Tag Archives: Good Friday

Good Friday – Calvary Covers it All

three crosses “There were also two others, criminals, led with Him to be put to death. And when they had come to the place called Calvary, there they crucified Him, and the criminals, one on the right hand and the other on the left. Then Jesus said, ‘Father, forgive them, for they do not know what they do.’ And they divided His garments and cast lots.” (Luke 23:32-24 NKJV)

The word “Calvary” comes from the Latin word calvaria and Greek word kranion, from which we get the meaning of a skull or cranium. It was also known as Golgotha in Aramaic. While Calvary denotes the name of a geographical location, and the actual site is disputed today, the term conveys far more than just a geographical spot in history.

Back in 1934 Mrs. Walter G. Taylor wrote a gospel song titled, “Calvary Covers It All.” The lyrics she penned more than eighty years ago convey the essence of the Gospel.  She wrote, “Calvary covers it all – My past with its sin and stain. My guilt and despair Jesus took on Him there, and Calvary covers it all.”

Our past:  Jesus’ death on the cross paid the price for our past sins. That means all of our regrets, all of our guilt, and all of our shame about the past is wiped away at Calvary.

Our present:  Jesus was despised and rejected as the Savior of the world. Instead, he was falsely convicted and crucified as a local criminal. He committed no crimes, but on Calvary paid the penalty for all the crimes of humanity, including mine.

Our future: The days of our lives are filled with uncertainty. Worry and anxiety about the what might lie ahead weighs us down and blurs our vision of the present and hope for the future. Calvary covers our future with the hope and assurance of eternal life.

Jesus’ selfless act of laying down his life more than 2,000 years ago still resonates over the passage of time and space, making a seemingly impersonal ancient historical event something more. Good Friday becomes deeply personal and contemporary for those of us who remember and believe. So on this Good Friday we remember, and are grateful that Calvary covers it all.

© 2016 Don Detrick

Some Thoughts on Passion Week: Disappointment, Detours, and Destiny – Part 6 – Good Friday

three crossesGood Friday. A good day for remembering Calvary and the events that happened there 2,000 years ago that changed the world forever. Three crosses for three men, all condemned to die. Two of them deservedly so, for their life of crime had paved the road to this place of execution. Along the way they had no doubt suffered many disappointments and disappointed many family and friends, yet had managed to escape the strong arm of the law thus far. Now their past caught up with them, taking them on an unexpected detour. A detour leading to their final destiny called Golgotha or Calvary, “the place of the skull.”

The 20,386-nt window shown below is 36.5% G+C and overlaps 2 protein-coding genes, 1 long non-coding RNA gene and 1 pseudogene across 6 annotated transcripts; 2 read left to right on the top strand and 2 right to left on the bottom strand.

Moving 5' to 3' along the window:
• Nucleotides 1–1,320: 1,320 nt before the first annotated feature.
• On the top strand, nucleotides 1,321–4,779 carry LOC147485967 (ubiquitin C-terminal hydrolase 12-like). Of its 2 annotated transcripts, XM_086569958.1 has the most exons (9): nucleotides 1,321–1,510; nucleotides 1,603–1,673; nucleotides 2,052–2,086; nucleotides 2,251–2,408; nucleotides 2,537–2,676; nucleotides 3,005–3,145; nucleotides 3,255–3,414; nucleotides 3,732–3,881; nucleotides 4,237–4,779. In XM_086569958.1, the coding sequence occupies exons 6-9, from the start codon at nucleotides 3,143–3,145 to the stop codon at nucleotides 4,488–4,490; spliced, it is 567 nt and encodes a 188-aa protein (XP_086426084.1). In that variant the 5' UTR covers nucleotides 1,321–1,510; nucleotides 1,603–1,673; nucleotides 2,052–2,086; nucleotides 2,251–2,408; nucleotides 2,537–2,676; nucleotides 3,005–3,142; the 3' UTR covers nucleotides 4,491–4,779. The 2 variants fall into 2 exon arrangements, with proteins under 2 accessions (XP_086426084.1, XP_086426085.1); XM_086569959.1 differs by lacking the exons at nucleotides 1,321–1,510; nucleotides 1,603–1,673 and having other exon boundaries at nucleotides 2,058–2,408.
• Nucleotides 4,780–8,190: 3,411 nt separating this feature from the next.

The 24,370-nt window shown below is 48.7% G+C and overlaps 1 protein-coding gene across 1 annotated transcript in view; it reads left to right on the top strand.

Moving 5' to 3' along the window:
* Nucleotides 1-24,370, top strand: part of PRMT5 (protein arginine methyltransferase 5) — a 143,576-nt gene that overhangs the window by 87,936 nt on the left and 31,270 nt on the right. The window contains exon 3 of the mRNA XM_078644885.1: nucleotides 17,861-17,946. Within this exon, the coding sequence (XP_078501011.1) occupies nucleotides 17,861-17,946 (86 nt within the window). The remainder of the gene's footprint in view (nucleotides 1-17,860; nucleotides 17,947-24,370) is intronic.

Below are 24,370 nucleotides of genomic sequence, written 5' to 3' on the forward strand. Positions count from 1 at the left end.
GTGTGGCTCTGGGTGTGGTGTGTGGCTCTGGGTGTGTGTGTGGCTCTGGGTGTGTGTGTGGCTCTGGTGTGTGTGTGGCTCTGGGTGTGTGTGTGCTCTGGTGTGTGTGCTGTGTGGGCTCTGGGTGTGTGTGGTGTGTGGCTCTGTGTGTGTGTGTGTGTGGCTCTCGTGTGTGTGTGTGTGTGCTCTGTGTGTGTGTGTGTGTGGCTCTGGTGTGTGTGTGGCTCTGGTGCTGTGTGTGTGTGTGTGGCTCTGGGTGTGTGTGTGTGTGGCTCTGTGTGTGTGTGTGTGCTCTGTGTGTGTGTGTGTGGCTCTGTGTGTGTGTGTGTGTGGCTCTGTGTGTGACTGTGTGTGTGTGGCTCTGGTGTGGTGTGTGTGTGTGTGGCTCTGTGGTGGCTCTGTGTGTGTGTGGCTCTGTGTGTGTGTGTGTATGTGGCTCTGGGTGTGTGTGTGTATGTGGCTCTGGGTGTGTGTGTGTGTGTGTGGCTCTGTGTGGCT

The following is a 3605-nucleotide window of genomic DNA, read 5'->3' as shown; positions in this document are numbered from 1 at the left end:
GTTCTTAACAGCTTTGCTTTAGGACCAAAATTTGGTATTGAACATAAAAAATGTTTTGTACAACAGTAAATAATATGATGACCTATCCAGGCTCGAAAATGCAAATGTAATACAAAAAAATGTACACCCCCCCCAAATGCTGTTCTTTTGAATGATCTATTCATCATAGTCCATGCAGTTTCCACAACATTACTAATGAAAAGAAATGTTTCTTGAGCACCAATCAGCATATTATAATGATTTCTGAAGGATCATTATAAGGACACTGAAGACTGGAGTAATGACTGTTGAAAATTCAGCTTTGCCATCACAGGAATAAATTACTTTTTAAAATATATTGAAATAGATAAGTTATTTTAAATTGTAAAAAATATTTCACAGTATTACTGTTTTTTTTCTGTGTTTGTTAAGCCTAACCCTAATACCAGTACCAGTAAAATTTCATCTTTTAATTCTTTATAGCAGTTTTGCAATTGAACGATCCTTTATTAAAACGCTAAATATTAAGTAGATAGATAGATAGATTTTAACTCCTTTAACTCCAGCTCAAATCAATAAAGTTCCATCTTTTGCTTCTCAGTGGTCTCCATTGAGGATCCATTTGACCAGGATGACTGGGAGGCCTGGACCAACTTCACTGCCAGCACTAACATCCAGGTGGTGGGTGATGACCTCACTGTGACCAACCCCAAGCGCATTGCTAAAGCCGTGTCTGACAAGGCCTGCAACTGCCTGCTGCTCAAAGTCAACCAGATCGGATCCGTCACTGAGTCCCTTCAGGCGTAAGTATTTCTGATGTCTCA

However, the third man had committed no crimes, had violated no laws.  Many were offended by Him, to be sure, otherwise He would not have been there.  But He was no sinner.  He was the Son of God, hung to die between the two criminals. He had no debt to pay to society, yet as God’s spotless lamb He willingly suffered and died, paying the penalty for the sins of the world (John 1:29), and thus changing society forever. Jesus suffered the ultimate injustice so we could obtain mercy.

One criminal was unrepentant, dying as he had lived—cynical, sneering—fearing neither God nor man.  The other, realizing the error of his ways and the reality of his mortality upbraided his comrade in crime and reminded him that this other man, Jesus, was no sinner. “We deserve to die for our crimes, but this man hasn’t done anything wrong” Then he said, “Jesus, remember me when You come into Your Kingdom.” (Luke 23:41-42 NLT).

“Remember me.” I’m sure there were many episodes in his life he wanted to forget.  I’m sure he had accumulated numerous frequent flier miles in his flights from the scene of a crime.  These he wanted to forget, just as we do, for we are all sinners in God’s sight. In coming to Christ with his sin, Jesus saw beneath the outward appearance. Jesus saw a repentant heart, and did what He does best, He forgave.

Simple words: “Remember me.” They call to mind another biblical promise: “For whosoever shall call upon the Name of the Lord shall be saved” (Romans 10:13).

Jesus’ response?  “Today, you will be with me in paradise!”  Paradise, for a criminal, a sinner?  Paradise?  Isn’t that what the thief had longed for, plotted for and stolen for?  To get a piece of paradise for himself?  And now, in his final moments this detour on his road to hell has led unexpectedly to the One who could make his dream a reality.  And the best news of all, he did not need to plot, plead or connive. His humble request was all it took. “Remember me.”

Paradise, heaven, eternal life, however you wish to describe it—was offered to that first century sinner as a free gift, just as it is offered to twenty-first century sinners today of every description. Thinking about such a gracious offer from such a righteous God to such unrighteous people must have prompted the Apostle Paul to write:   “Thanks be to God for His indescribable gift!” (2 Corinthians 9:15 NKJV).

Prayer:  Lord, make us grateful for your wonderful and enduring promise of eternal life for us who deserve, like the thief on the cross only eternal damnation. Thank you for Good Friday and what you did on that day.

©2015 Don Detrick